Statutory provisions that authorize or require rulemaking vary in precision and clarity. Compare, e.g., § 25-7-105(1) (general grant of rulemaking authority) with § 25-7-105(13) (requiring commission to include inspection of diagnostic system in automobile emission inspection rules). Therefore, the latitude available to an agency to choose a lawful path from among a range of alternative options can differ widely from statutory provision to provision. Chevron, supra, 467 U.S. at 843. This scope of agency power to choose rule requirements from a set of options is often referred to as the "discretion" available to the agency in a rulemaking. When a statute is general rather than narrow and explicit, an agency has considerable discretion. See North Colorado Medical Center v. Committee on Anticompetitive Conduct, 914 P.2d 902, 907 (Colo. 1996). In contrast, when a statute clearly and unambiguously requires a particular regulatory approach, the agency has little discretion as it promulgates a rule. See id.

Discussion of Issue 1

Pursuant to § 25-7-138(3), swine feeding operations must "employ technology to minimize to the greatest extent practicable off-site odors" from their facilities. The two odor standards that are the subject of this opinion were adopted by the Commission to implement this provision.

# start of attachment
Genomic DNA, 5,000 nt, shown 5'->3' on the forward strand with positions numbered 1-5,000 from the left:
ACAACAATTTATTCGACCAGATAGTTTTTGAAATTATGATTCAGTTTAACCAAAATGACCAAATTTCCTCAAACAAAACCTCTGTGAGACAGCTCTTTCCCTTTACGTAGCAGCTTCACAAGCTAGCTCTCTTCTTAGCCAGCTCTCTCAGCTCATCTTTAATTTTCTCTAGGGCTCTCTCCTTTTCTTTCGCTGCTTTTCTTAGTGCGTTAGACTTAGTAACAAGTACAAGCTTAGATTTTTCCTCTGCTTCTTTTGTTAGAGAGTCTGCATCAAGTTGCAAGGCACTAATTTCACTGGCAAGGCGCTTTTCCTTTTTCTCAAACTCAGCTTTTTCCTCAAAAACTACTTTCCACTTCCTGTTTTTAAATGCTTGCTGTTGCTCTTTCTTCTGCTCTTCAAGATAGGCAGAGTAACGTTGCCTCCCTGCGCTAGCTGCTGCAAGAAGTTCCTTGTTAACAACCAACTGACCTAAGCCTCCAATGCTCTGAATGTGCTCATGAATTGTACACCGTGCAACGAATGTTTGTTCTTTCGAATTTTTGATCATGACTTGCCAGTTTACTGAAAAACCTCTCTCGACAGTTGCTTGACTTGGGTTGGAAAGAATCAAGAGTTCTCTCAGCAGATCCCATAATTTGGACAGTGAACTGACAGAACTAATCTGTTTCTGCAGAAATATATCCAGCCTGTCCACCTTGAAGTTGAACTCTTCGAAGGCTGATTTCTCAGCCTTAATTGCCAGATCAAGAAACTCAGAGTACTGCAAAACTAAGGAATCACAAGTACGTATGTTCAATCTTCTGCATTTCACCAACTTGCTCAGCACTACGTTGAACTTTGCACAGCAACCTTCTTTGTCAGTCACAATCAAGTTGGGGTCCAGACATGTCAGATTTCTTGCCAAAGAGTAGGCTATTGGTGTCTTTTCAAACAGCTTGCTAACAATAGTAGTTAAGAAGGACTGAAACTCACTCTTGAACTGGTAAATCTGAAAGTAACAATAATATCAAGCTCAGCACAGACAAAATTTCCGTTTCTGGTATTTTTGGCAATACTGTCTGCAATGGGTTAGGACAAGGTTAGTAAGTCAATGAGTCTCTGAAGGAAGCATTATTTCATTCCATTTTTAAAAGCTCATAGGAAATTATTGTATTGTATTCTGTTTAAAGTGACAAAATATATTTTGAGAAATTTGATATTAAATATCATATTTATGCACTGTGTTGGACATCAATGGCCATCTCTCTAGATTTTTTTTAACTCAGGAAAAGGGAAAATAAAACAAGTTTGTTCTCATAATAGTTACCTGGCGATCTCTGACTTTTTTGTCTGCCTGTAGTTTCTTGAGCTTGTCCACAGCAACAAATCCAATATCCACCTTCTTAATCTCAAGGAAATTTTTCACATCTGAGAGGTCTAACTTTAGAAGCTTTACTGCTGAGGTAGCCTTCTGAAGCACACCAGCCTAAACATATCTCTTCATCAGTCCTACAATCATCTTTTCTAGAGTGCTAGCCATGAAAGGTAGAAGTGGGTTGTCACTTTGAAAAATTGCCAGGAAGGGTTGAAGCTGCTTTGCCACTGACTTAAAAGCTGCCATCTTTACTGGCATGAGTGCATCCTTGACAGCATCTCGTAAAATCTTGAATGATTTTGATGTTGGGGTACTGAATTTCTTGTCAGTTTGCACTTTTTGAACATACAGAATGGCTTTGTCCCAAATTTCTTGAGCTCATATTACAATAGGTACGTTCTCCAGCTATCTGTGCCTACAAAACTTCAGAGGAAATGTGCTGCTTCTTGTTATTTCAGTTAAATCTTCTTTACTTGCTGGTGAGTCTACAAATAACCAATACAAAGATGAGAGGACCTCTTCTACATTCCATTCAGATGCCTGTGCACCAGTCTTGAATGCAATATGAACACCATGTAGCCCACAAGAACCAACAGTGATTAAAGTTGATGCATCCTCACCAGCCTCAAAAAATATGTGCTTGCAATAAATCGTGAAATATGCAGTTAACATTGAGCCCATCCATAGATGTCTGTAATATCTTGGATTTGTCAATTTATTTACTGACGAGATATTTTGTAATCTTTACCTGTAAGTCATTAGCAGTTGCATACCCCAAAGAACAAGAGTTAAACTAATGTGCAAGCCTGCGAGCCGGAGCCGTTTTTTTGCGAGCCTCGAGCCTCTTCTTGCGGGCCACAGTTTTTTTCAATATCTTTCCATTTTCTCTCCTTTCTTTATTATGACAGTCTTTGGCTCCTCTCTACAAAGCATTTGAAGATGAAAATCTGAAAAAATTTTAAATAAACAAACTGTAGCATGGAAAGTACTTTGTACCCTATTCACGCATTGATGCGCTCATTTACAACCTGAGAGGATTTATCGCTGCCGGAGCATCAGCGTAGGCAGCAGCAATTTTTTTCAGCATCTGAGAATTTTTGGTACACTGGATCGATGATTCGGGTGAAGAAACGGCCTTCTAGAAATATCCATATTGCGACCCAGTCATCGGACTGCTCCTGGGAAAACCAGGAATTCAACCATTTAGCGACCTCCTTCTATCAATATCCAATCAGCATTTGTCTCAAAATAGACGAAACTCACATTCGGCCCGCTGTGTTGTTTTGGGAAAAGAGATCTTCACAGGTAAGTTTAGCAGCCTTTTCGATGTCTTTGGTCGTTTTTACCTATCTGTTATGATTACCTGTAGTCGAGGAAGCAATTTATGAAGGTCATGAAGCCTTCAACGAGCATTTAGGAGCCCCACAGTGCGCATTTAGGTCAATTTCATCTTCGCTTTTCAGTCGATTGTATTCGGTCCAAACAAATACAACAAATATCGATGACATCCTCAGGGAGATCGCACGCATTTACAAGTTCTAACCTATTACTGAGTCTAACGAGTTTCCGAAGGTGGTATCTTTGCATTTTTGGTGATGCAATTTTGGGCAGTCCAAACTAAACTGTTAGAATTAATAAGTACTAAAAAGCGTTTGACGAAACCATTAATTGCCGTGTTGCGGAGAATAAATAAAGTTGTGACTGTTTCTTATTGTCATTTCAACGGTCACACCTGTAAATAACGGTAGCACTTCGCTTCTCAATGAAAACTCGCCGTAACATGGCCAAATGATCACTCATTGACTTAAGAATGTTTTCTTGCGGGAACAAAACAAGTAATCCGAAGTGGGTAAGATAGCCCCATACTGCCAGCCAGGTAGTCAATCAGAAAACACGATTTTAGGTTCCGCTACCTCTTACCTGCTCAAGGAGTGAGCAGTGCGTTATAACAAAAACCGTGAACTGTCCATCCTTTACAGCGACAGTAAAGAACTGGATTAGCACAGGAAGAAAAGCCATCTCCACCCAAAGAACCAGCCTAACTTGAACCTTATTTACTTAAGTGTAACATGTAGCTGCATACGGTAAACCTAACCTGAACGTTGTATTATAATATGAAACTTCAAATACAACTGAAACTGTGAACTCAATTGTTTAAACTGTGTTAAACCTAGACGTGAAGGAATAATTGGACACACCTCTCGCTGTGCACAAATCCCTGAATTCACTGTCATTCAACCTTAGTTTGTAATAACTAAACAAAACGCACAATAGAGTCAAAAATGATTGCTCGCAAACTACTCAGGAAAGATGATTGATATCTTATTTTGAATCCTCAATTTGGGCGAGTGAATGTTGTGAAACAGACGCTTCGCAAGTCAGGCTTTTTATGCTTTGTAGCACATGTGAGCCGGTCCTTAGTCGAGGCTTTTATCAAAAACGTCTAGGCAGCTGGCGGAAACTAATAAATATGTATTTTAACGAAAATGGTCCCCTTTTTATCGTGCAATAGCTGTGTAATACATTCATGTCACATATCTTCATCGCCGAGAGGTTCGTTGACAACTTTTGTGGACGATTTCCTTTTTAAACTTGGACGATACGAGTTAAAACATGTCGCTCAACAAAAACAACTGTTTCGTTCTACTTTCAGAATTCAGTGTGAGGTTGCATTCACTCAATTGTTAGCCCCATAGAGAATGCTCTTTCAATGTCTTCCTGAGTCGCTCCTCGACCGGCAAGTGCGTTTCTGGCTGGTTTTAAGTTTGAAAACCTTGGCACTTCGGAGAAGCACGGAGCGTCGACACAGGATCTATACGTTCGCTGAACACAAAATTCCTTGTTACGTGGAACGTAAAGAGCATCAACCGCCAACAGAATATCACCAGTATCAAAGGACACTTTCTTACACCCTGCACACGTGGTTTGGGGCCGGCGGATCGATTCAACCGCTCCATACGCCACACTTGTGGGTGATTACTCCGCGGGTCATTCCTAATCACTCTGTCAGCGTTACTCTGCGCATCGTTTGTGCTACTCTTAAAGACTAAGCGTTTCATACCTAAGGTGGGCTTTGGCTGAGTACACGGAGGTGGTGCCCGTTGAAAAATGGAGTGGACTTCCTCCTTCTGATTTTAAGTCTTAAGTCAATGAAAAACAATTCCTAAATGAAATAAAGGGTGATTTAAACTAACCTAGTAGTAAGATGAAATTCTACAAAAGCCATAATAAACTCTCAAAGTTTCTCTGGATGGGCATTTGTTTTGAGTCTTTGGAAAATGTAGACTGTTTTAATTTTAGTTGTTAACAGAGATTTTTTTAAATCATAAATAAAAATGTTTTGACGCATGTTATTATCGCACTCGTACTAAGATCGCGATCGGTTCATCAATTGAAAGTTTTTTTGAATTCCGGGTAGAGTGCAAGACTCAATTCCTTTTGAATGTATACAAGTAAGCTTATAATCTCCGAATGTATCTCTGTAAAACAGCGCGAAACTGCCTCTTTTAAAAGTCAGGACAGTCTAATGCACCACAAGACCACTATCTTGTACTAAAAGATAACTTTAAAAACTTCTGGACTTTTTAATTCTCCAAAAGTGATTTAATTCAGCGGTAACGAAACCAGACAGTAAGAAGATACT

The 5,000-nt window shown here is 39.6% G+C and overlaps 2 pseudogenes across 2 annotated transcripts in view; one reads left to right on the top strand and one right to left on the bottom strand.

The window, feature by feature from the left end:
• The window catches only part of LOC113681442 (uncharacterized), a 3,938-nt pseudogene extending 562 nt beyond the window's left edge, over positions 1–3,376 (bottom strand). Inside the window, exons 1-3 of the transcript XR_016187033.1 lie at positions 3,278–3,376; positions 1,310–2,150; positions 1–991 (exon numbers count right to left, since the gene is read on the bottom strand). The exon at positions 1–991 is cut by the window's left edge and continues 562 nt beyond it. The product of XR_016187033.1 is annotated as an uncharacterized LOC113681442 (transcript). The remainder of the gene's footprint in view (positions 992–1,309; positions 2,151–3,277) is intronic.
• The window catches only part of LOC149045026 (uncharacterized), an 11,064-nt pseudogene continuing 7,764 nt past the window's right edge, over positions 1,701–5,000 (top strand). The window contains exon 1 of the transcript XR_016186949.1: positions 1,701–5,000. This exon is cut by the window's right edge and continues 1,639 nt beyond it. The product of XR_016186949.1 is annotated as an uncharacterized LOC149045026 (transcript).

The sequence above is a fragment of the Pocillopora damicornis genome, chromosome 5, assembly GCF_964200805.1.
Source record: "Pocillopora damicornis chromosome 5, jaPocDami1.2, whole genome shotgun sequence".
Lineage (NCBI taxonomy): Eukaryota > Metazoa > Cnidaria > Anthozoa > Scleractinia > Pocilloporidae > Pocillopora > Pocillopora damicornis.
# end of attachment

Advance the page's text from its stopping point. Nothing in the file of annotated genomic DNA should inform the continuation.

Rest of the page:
As described above, Regulation No. 2, Part B, § III.A requires swine feeding operations to meet a 7:1 dilution standard at the property line of the operation.. Using that dilution ratio and appropriate monitoring equipment, odors "shall not be detected" at the property line. Section III.B. of Regulation No. 2, Part B, requires swine feeding operations to meet a 2:1 dilution standard at an off-site "receptor." For purposes of this standard, the term "receptor" is defined as a dwelling used as a "primary dwelling," various schools and businesses, or the boundaries of certain municipal subdivisions.